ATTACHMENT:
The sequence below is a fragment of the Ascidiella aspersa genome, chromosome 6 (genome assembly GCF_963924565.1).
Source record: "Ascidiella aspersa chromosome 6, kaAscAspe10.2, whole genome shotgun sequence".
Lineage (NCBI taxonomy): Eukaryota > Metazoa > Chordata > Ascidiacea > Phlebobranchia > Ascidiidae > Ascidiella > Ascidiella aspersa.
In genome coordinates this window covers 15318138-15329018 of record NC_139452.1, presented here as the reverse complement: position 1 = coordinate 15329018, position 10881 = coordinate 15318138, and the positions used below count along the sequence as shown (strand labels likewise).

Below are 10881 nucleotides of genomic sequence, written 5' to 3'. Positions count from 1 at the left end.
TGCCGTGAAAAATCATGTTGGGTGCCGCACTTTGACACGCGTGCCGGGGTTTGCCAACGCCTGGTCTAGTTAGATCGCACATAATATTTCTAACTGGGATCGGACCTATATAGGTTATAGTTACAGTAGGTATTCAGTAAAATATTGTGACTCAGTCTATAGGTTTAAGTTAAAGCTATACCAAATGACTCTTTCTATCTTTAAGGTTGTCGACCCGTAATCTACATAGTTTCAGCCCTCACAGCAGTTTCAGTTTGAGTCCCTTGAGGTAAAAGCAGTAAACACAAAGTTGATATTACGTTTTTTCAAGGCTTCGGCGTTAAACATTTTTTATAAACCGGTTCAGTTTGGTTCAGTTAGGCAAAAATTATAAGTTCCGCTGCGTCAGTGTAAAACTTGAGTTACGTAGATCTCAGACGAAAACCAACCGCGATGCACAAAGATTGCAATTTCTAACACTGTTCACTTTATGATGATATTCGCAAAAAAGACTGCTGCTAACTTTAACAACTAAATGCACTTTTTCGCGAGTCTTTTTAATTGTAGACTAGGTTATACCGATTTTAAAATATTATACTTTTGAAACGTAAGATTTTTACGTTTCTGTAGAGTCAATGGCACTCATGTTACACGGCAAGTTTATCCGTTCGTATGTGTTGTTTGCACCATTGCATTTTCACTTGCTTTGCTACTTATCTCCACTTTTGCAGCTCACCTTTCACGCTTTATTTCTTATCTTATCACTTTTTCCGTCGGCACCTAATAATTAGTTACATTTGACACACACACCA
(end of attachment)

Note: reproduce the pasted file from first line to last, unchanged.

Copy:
The sequence below is a fragment of the Ascidiella aspersa genome, chromosome 6 (genome assembly GCF_963924565.1).
Source record: "Ascidiella aspersa chromosome 6, kaAscAspe10.2, whole genome shotgun sequence".
Lineage (NCBI taxonomy): Eukaryota > Metazoa > Chordata > Ascidiacea > Phlebobranchia > Ascidiidae > Ascidiella > Ascidiella aspersa.
In genome coordinates this window covers 15318138-15329018 of record NC_139452.1, presented here as the reverse complement: position 1 = coordinate 15329018, position 10881 = coordinate 15318138, and the positions used below count along the sequence as shown (strand labels likewise).

Below are 10881 nucleotides of genomic sequence, written 5' to 3'. Positions count from 1 at the left end.
TGCCGTGAAAAATCATGTTGGGTGCCGCACTTTGACACGCGTGCCGGGGTTTGCCAACGCCTGGTCTAGTTAGATCGCACATAATATTTCTAACTGGGATCGGACCTATATAGGTTATAGTTACAGTAGGTATTCAGTAAAATATTGTGACTCAGTCTATAGGTTTAAGTTAAAGCTATACCAAATGACTCTTTCTATCTTTAAGGTTGTCGACCCGTAATCTACATAGTTTCAGCCCTCACAGCAGTTTCAGTTTGAGTCCCTTGAGGTAAAAGCAGTAAACACAAAGTTGATATTACGTTTTTTCAAGGCTTCGGCGTTAAACATTTTTTATAAACCGGTTCAGTTTGGTTCAGTTAGGCAAAAATTATAAGTTCCGCTGCGTCAGTGTAAAACTTGAGTTACGTAGATCTCAGACGAAAACCAACCGCGATGCACAAAGATTGCAATTTCTAACACTGTTCACTTTATGATGATATTCGCAAAAAAGACTGCTGCTAACTTTAACAACTAAATGCACTTTTTCGCGAGTCTTTTTAATTGTAGACTAGGTTATACCGATTTTAAAATATTATACTTTTGAAACGTAAGATTTTTACGTTTCTGTAGAGTCAATGGCACTCATGTTACACGGCAAGTTTATCCGTTCGTATGTGTTGTTTGCACCATTGCATTTTCACTTGCTTTGCTACTTATCTCCACTTTTGCAGCTCACCTTTCACGCTTTATTTCTTATCTTATCACTTTTTCCGTCGGCACCTAATAATTAGTTACATTTGACACACACACCA